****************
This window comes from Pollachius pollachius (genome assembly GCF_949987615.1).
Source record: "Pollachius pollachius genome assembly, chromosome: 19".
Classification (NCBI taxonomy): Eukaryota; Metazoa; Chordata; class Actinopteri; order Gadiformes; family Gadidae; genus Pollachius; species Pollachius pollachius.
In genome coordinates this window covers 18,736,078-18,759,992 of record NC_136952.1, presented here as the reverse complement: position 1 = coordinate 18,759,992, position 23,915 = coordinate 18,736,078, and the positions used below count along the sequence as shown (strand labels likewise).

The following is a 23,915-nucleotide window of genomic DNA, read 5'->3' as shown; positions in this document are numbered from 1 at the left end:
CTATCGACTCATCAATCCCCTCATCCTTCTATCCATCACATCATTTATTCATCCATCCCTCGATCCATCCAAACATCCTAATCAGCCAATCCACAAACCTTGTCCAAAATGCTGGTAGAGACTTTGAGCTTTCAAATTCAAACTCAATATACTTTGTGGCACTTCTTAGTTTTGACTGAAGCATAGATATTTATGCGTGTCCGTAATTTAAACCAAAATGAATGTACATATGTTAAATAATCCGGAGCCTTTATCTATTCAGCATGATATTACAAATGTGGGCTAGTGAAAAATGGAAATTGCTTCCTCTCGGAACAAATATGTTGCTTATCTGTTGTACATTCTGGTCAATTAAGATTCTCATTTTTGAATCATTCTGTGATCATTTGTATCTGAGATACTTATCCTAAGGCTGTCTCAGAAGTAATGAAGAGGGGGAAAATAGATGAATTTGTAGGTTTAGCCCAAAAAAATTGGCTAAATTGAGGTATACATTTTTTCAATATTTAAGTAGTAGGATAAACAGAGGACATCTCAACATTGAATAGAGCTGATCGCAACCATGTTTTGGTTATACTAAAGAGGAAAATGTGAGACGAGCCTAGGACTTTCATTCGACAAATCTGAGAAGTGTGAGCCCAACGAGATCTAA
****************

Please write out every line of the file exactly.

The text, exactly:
This window comes from Pollachius pollachius (genome assembly GCF_949987615.1).
Source record: "Pollachius pollachius genome assembly, chromosome: 19".
Classification (NCBI taxonomy): Eukaryota; Metazoa; Chordata; class Actinopteri; order Gadiformes; family Gadidae; genus Pollachius; species Pollachius pollachius.
In genome coordinates this window covers 18,736,078-18,759,992 of record NC_136952.1, presented here as the reverse complement: position 1 = coordinate 18,759,992, position 23,915 = coordinate 18,736,078, and the positions used below count along the sequence as shown (strand labels likewise).

The following is a 23,915-nucleotide window of genomic DNA, read 5'->3' as shown; positions in this document are numbered from 1 at the left end:
CTATCGACTCATCAATCCCCTCATCCTTCTATCCATCACATCATTTATTCATCCATCCCTCGATCCATCCAAACATCCTAATCAGCCAATCCACAAACCTTGTCCAAAATGCTGGTAGAGACTTTGAGCTTTCAAATTCAAACTCAATATACTTTGTGGCACTTCTTAGTTTTGACTGAAGCATAGATATTTATGCGTGTCCGTAATTTAAACCAAAATGAATGTACATATGTTAAATAATCCGGAGCCTTTATCTATTCAGCATGATATTACAAATGTGGGCTAGTGAAAAATGGAAATTGCTTCCTCTCGGAACAAATATGTTGCTTATCTGTTGTACATTCTGGTCAATTAAGATTCTCATTTTTGAATCATTCTGTGATCATTTGTATCTGAGATACTTATCCTAAGGCTGTCTCAGAAGTAATGAAGAGGGGGAAAATAGATGAATTTGTAGGTTTAGCCCAAAAAAATTGGCTAAATTGAGGTATACATTTTTTCAATATTTAAGTAGTAGGATAAACAGAGGACATCTCAACATTGAATAGAGCTGATCGCAACCATGTTTTGGTTATACTAAAGAGGAAAATGTGAGACGAGCCTAGGACTTTCATTCGACAAATCTGAGAAGTGTGAGCCCAACGAGATCTAA